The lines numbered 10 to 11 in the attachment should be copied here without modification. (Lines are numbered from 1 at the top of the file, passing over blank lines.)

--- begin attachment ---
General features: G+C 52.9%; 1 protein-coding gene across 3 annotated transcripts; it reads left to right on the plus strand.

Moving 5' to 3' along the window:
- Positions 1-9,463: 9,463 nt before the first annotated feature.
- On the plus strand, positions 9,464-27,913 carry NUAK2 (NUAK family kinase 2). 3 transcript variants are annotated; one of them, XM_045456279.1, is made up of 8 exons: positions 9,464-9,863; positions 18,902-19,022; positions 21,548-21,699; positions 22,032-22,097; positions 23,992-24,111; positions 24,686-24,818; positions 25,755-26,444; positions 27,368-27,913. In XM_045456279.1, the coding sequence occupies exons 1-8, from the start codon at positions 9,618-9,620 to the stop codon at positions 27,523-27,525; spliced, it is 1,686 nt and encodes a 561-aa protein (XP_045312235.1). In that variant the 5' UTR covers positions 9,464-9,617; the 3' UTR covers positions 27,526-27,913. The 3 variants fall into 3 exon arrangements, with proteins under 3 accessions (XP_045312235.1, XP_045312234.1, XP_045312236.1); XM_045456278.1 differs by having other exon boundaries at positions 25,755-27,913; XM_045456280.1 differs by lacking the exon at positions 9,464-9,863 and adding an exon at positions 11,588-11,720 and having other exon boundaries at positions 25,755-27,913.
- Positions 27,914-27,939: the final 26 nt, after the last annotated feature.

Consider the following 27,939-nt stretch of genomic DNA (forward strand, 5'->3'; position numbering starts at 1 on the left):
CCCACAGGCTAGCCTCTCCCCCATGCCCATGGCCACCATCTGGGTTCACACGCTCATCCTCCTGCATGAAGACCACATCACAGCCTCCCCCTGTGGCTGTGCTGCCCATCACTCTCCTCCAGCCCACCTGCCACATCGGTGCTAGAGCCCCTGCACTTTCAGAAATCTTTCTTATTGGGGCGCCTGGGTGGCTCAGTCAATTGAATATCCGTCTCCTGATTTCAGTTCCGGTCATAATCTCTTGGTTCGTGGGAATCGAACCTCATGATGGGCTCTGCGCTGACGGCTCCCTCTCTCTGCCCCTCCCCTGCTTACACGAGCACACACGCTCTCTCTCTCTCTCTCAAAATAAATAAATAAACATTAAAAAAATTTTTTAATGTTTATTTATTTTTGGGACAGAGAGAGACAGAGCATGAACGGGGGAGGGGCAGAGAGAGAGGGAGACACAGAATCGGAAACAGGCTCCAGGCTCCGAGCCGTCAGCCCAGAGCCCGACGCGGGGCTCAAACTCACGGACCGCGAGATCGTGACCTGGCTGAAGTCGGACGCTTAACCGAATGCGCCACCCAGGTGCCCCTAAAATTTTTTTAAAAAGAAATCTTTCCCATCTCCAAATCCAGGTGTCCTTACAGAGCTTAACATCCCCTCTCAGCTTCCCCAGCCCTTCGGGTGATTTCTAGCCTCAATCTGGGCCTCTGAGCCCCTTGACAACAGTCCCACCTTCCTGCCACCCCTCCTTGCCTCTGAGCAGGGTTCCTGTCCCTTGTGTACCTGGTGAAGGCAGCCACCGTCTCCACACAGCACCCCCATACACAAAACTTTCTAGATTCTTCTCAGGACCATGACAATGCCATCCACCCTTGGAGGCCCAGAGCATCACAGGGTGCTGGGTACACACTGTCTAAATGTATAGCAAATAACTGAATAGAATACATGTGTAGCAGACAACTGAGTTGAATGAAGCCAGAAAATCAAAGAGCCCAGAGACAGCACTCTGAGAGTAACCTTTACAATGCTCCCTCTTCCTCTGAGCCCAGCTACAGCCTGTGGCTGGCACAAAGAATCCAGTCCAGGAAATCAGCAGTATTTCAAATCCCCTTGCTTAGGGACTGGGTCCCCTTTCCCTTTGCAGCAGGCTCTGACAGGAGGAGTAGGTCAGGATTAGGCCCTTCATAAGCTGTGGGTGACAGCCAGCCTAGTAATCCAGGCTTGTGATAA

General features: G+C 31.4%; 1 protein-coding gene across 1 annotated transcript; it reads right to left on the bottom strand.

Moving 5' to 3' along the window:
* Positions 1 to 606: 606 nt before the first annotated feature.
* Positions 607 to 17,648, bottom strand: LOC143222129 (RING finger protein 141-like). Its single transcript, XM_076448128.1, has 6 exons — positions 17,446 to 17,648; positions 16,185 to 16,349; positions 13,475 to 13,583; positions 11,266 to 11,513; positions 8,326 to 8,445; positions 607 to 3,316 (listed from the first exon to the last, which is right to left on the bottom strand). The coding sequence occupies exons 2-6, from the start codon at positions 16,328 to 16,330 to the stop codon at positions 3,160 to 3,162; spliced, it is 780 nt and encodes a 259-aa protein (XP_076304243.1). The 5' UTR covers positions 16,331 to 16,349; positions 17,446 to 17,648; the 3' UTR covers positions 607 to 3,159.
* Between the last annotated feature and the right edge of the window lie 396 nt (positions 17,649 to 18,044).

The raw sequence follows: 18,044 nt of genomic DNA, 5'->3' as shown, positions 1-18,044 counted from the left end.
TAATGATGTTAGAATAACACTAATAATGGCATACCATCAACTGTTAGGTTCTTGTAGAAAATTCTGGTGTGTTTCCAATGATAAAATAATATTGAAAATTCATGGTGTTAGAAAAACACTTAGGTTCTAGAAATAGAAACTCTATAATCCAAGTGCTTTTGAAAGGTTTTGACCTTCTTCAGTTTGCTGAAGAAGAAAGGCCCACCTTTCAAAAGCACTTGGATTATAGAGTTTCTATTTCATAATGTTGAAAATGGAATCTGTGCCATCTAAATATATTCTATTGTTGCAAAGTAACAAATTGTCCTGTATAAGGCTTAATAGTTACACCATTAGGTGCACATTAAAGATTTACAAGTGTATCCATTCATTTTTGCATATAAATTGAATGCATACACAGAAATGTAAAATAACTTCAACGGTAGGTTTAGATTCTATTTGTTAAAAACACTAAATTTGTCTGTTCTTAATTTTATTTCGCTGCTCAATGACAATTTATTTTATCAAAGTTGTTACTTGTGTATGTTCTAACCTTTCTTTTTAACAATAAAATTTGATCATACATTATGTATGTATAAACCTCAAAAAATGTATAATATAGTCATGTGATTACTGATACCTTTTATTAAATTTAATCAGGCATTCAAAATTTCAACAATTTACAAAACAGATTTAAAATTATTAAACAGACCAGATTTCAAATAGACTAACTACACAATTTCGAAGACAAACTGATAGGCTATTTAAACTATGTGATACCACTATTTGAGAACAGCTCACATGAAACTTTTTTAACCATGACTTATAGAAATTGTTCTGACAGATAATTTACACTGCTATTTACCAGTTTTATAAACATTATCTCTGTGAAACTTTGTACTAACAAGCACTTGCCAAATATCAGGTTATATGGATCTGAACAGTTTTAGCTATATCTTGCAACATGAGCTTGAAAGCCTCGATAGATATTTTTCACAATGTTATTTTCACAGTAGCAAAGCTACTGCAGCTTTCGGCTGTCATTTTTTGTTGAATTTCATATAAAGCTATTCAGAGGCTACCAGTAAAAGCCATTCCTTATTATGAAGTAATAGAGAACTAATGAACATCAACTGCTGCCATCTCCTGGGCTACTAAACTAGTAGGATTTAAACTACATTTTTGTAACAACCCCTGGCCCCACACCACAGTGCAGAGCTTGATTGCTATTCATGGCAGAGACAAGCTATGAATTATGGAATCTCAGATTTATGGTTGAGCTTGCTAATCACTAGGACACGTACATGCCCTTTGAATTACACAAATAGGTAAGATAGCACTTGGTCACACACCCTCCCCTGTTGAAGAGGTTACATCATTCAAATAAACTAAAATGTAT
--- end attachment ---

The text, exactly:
* Positions 1 to 606: 606 nt before the first annotated feature.
* Positions 607 to 17,648, bottom strand: LOC143222129 (RING finger protein 141-like). Its single transcript, XM_076448128.1, has 6 exons — positions 17,446 to 17,648; positions 16,185 to 16,349; positions 13,475 to 13,583; positions 11,266 to 11,513; positions 8,326 to 8,445; positions 607 to 3,316 (listed from the first exon to the last, which is right to left on the bottom strand). The coding sequence occupies exons 2-6, from the start codon at positions 16,328 to 16,330 to the stop codon at positions 3,160 to 3,162; spliced, it is 780 nt and encodes a 259-aa protein (XP_076304243.1). The 5' UTR covers positions 16,331 to 16,349; positions 17,446 to 17,648; the 3' UTR covers positions 607 to 3,159.